Our world is heavily divided along the lines of religion, ethnicity, and political ideology. This often results in conflict that robs the society of its growth and development. Kim Dae Jung is one remarkable individual that has strived to build peace across dividing lines in Korea thereby earning him the prestigious Nobel Peace Prize of 2000. He was awarded the prize in recognition of his “efforts in strengthening democracy and upholding human rights in South Korea and East Asia in general and for peace and reconciliation in particular.”
Born in Sinan, South Korea on 6 January 1924 during the Japanese colonial rule, Kim soon relocated to the port city of Mokpo with his family to finish high school. He was forced to adopt the Japanese name- Toyota Taichū as a result of the name-changing programs enforced by the Japanese at the time. Upon graduation from the Mokpo Commercial Middle School in 1943, he worked as a clerk at a Japanese-owned shipping company and moved up the ranks to become its manager. He became involved in politics, winning seats in the National Assembly in 1963 and 1967 and eventually ending up as South Korean president from 1998 to 2003. Although his education was limited to high school, his political exploits led him to become Visiting Lecturers at Harvard and Cambridge universities. He died on 18 August 2009 and was the second person in Korea’s history to be given a state funeral witnessed by a delegate from North Korea.
Kim, in his acceptance speech of the Nobel Prize, recounted his dramatic rescue from South Korean intelligence agents in 1973 who had sought to assassinate him, exclaiming that “I have lived, and continue to live, in the belief that God is always with me”.
As students and youth activists who desire peace work, below are key peacebuilding lessons from the life and work of Kim:
1. Persistently pursue your goals: To achieve his political ambitions, Kim gave up the business world and went into politics in which he lost four elections between 1954 to 1960. When he eventually got elected as a representative for the National Assembly, Park Chung-Hee seized power only 2 days after in a coup and voided the elections. Kim persisted and later won a seat in the House in the subsequent elections in 1963 and 1967 and went on to become an eminent opposition leader. He also lost the presidential elections twice in 1971 and 1992 while surviving an assassination attempt on his life in 1973. Kim’s travails included imprisonment in 1976 and house arrests in 1978 and 1987 as well as a death sentence in 1980 that was commuted to 20 years in prison. His journey to limelight was full of many rough edges that can warrant him to back-off, still, he kept pressing on. Kim’s act of persistence should be a lesson to all young peacebuilders that our call is greater than the fall. A lot of things can serve as an impediment to our advocacy like hostile environment, unfavourable government policies amongst others. These factors have swayed many off their stand and short change the intended purpose of their vision.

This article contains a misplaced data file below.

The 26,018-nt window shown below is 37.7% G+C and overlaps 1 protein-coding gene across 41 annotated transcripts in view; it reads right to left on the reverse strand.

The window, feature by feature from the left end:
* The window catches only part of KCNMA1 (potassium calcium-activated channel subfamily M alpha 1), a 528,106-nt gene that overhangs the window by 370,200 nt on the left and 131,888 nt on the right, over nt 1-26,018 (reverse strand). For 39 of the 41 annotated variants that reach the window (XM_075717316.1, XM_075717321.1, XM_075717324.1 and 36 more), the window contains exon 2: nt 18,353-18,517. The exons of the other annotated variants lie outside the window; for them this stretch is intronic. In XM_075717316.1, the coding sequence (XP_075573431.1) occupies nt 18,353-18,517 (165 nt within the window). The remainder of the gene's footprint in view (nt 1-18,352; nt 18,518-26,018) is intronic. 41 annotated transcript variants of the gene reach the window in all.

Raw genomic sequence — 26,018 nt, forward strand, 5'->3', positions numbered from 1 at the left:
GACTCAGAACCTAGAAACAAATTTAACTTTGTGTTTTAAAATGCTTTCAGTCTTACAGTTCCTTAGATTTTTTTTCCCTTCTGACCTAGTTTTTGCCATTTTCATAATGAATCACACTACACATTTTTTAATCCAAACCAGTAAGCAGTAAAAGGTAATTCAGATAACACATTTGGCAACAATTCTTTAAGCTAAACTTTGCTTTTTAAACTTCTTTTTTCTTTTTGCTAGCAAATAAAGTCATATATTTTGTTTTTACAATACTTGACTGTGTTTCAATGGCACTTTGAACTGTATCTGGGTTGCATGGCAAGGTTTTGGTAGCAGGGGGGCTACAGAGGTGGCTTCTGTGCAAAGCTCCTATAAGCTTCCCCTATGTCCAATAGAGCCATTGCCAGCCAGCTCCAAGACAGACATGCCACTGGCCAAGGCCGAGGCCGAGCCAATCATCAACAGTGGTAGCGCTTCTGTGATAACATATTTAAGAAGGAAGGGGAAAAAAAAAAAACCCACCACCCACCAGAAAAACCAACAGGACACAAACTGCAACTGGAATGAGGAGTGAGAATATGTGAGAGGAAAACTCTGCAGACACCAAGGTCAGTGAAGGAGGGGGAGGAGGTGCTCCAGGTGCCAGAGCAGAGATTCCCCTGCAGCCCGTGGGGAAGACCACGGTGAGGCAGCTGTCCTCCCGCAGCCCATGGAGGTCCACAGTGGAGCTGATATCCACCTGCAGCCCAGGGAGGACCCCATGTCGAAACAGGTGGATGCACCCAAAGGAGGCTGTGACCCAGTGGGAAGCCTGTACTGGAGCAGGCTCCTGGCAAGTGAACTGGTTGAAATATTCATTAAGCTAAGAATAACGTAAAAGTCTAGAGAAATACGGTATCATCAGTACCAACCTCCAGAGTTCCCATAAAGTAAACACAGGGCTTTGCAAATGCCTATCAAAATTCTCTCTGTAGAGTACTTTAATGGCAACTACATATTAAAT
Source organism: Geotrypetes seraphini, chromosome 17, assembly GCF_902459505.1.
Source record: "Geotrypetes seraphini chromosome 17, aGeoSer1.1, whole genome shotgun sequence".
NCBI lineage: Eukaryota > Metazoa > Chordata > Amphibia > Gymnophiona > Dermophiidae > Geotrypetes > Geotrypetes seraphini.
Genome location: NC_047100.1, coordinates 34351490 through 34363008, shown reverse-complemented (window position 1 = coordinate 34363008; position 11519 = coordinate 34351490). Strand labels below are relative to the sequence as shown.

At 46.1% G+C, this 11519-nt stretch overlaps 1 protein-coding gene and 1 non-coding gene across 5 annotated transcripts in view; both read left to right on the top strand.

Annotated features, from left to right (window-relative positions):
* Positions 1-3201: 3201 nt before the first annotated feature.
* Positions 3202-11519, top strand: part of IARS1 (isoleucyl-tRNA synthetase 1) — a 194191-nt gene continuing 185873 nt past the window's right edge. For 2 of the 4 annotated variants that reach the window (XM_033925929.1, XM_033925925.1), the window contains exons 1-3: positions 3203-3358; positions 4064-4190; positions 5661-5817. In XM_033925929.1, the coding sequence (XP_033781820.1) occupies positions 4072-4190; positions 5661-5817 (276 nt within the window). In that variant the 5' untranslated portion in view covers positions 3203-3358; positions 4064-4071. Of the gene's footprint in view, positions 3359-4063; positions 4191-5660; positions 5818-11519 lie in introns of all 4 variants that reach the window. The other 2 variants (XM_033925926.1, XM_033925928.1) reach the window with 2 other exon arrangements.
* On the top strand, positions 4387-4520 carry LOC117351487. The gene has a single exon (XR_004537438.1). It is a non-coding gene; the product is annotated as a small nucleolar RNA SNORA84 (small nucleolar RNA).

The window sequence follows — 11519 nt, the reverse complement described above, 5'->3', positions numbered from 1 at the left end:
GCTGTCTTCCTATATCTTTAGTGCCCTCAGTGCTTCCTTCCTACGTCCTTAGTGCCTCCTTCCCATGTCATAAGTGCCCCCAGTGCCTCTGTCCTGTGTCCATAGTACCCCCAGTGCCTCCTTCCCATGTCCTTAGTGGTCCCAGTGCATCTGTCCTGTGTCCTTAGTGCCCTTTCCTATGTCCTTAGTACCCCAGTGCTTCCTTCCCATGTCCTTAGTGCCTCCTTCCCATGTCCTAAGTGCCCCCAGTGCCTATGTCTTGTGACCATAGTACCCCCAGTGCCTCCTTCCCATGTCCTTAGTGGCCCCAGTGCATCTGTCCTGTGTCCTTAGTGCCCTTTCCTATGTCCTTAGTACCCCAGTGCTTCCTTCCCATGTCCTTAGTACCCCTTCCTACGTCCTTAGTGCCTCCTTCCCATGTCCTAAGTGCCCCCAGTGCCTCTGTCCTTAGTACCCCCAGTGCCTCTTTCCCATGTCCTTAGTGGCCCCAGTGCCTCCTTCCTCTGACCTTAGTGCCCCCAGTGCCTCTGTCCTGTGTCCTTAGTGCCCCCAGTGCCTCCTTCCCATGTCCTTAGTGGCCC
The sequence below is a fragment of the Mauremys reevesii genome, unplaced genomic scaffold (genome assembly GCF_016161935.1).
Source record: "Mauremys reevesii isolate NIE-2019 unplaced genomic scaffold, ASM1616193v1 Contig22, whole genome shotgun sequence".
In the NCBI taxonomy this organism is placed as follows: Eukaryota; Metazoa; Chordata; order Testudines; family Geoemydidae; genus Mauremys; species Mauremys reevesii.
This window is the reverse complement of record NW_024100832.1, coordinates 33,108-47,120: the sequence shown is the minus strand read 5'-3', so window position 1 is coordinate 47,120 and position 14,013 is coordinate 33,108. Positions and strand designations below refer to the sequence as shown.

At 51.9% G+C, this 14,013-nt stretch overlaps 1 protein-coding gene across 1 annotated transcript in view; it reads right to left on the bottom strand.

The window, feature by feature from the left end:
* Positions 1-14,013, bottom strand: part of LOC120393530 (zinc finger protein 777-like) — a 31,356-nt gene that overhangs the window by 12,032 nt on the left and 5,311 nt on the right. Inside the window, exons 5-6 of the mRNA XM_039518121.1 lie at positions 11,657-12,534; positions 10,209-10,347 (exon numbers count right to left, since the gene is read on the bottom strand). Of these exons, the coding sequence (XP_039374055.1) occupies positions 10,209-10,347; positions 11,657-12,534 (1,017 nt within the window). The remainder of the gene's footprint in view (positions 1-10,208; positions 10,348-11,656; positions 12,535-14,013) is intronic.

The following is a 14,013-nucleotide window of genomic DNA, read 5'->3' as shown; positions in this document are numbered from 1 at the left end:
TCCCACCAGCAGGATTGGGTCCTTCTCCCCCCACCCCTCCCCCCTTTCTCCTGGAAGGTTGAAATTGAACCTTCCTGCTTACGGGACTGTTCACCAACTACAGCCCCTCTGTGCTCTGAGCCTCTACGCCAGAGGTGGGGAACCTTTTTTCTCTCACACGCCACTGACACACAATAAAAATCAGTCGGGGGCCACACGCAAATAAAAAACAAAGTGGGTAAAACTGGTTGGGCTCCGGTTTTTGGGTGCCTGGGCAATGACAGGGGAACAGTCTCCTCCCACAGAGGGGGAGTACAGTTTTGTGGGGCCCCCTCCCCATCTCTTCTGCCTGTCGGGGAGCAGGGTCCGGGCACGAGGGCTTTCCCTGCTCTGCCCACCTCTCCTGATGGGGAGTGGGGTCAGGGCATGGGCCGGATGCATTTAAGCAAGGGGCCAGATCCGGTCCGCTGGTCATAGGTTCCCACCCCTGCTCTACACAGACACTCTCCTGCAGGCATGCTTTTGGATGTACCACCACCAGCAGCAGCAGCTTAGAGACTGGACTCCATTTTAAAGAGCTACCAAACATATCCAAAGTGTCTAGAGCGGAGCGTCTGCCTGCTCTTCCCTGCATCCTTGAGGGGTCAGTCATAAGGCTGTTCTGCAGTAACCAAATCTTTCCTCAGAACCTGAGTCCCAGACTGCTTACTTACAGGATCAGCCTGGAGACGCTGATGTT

2. Make up your mind to build bridges and not fences: Earl Nightingale said: “Your problem is to bridge the gap which exists between where you are now and the goal you intend to reach”. Our core value as peacebuilders is to ensure a society where tranquillity matter. We should serve as mediators by bridging existing gaps and not fences to discriminate against people. This was achieved by Kim with Sunshine Policy when he became the President. He sought to mitigate the gap in economic power with a rich South and a poverty-stricken North and restored lost communication between South and North Korea after the official division in 1948 and civil war between 1950 to 1953. His ideas formed the cornerstone of his country’s foreign policy towards North Korea that was meant to soften North Koreas attitude towards South Korea, an idea built on the traditional Korean ways of dealing with enemies by giving them gifts to prevent them from causing harm.
3. Promote Inclusivity: Kim came from a region that was neglected and less developed by past administrations but he ran an inclusive government by making sure his region was not over-represented. As the eighth President of South Korea; he was the first person to take the baton of power from opposition peacefully in Korean history. Kim after retiring from active politics called for restraint against the North Koreans for detonating a nuclear weapon and defended the continued Sunshine Policy towards Pyongyang to defuse the crisis. He also received an honorary doctorate at the University of Portland on 17 April 2008 where he delivered his speech, ‘Challenge, Response, and God’. Our strategies as peacebuilder should embrace inclusivity to capture all stakeholders of the society and the resultant effect of those strategies should be long-term focused which will address present situations and make provision for future occurrences.
In conclusion, the life and times of Kim left a great legacy for peacebuilders- make sure to leave the world better than you met it! Become a changemaker today!!
Member, Program Unit,
Building Blocks for Peace Foundation